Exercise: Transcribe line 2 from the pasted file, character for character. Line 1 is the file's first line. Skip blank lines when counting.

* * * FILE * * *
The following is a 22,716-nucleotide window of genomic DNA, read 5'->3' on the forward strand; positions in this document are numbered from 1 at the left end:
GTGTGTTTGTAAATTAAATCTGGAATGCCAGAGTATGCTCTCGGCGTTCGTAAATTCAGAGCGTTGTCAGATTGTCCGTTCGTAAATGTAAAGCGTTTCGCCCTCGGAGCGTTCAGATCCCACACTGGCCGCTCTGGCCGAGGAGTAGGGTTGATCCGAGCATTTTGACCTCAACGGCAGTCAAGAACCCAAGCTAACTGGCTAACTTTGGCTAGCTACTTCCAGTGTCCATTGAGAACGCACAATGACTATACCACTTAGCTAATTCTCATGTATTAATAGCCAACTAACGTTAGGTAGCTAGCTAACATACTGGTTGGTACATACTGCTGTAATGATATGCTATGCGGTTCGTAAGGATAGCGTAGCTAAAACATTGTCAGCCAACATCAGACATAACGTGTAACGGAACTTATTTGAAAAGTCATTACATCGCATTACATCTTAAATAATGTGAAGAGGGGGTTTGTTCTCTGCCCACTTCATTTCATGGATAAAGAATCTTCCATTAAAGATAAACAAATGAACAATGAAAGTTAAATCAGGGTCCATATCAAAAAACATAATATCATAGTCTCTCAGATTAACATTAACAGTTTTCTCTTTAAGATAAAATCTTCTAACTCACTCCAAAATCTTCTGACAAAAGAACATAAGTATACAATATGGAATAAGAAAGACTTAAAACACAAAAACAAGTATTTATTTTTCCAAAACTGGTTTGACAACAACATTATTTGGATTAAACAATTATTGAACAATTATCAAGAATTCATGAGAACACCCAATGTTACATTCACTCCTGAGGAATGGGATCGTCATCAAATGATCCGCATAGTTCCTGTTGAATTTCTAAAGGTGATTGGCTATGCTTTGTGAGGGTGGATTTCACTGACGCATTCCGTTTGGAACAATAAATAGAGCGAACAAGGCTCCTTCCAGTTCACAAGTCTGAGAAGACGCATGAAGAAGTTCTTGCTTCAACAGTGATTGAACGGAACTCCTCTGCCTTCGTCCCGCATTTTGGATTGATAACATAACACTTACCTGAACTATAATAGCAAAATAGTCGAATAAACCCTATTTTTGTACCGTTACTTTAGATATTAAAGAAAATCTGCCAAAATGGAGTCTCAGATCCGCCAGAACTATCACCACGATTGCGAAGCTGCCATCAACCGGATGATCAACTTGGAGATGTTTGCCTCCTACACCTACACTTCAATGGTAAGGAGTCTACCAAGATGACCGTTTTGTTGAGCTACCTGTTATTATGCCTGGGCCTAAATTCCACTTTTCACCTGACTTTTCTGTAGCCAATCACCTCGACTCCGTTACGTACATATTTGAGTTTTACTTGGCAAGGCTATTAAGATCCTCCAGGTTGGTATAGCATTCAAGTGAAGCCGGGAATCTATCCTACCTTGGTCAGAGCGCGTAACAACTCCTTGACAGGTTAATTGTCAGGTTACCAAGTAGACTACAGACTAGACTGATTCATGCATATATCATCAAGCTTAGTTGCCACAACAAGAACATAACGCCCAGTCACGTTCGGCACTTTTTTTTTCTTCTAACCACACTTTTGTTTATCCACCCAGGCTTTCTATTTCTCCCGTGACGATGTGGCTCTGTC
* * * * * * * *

GTGTGTTTGTAAATTAAATCTGGAATGCCAGAGTATGCTCTCGGCGTTCGTAAATTCAGAGCGTTGTCAGATTGTCCGTTCGTAAATGTAAAGCGTTTCGCCCTCGGAGCGTTCAGATCCCACACTGGCCGCTCTGGCCGAGGAGTAGGGTTGATCCGAGCATTTTGACCTCAACGGCAGTCAAGAACCCAAGCTAACTGGCTAACTTTGGCTAGCTACTTCCAGTGTCCATTGAGAACGCACAATGACTATACCACTTAGCTAATTCTCATGTATTAATAGCCAACTAACGTTAGGTAGCTAGCTAACATACTGGTTGGTACATACTGCTGTAATGATATGCTATGCGGTTCGTAAGGATAGCGTAGCTAAAACATTGTCAGCCAACATCAGACATAACGTGTAACGGAACTTATTTGAAAAGTCATTACATCGCATTACATCTTAAATAATGTGAAGAGGGGGTTTGTTCTCTGCCCACTTCATTTCATGGATAAAGAATCTTCCATTAAAGATAAACAAATGAACAATGAAAGTTAAATCAGGGTCCATATCAAAAAACATAATATCATAGTCTCTCAGATTAACATTAACAGTTTTCTCTTTAAGATAAAATCTTCTAACTCACTCCAAAATCTTCTGACAAAAGAACATAAGTATACAATATGGAATAAGAAAGACTTAAAACACAAAAACAAGTATTTATTTTTCCAAAACTGGTTTGACAACAACATTATTTGGATTAAACAATTATTGAACAATTATCAAGAATTCATGAGAACACCCAATGTTACATTCACTCCTGAGGAATGGGATCGTCATCAAATGATCCGCATAGTTCCTGTTGAATTTCTAAAGGTGATTGGCTATGCTTTGTGAGGGTGGATTTCACTGACGCATTCCGTTTGGAACAATAAATAGAGCGAACAAGGCTCCTTCCAGTTCACAAGTCTGAGAAGACGCATGAAGAAGTTCTTGCTTCAACAGTGATTGAACGGAACTCCTCTGCCTTCGTCCCGCATTTTGGATTGATAACATAACACTTACCTGAACTATAATAGCAAAATAGTCGAATAAACCCTATTTTTGTACCGTTACTTTAGATATTAAAGAAAATCTGCCAAAATGGAGTCTCAGATCCGCCAGAACTATCACCACGATTGCGAAGCTGCCATCAACCGGATGATCAACTTGGAGATGTTTGCCTCCTACACCTACACTTCAATGGTAAGGAGTCTACCAAGATGACCGTTTTGTTGAGCTACCTGTTATTATGCCTGGGCCTAAATTCCACTTTTCACCTGACTTTTCTGTAGCCAATCACCTCGACTCCGTTACGTACATATTTGAGTTTTACTTGGCAAGGCTATTAAGATCCTCCAGGTTGGTATAGCATTCAAGTGAAGCCGGGAATCTATCCTACCTTGGTCAGAGCGCGTAACAACTCCTTGACAGGTTAATTGTCAGGTTACCAAGTAGACTACAGACTAGACTGATTCATGCATATATCATCAAGCTTAGTTGCCACAACAAGAACATAACGCCCAGTCACGTTCGGCACTTTTTTTTTCTTCTAACCACACTTTTGTTTATCCACCCAGGCTTTCTATTTCTCCCGTGACGATGTGGCTCTGTC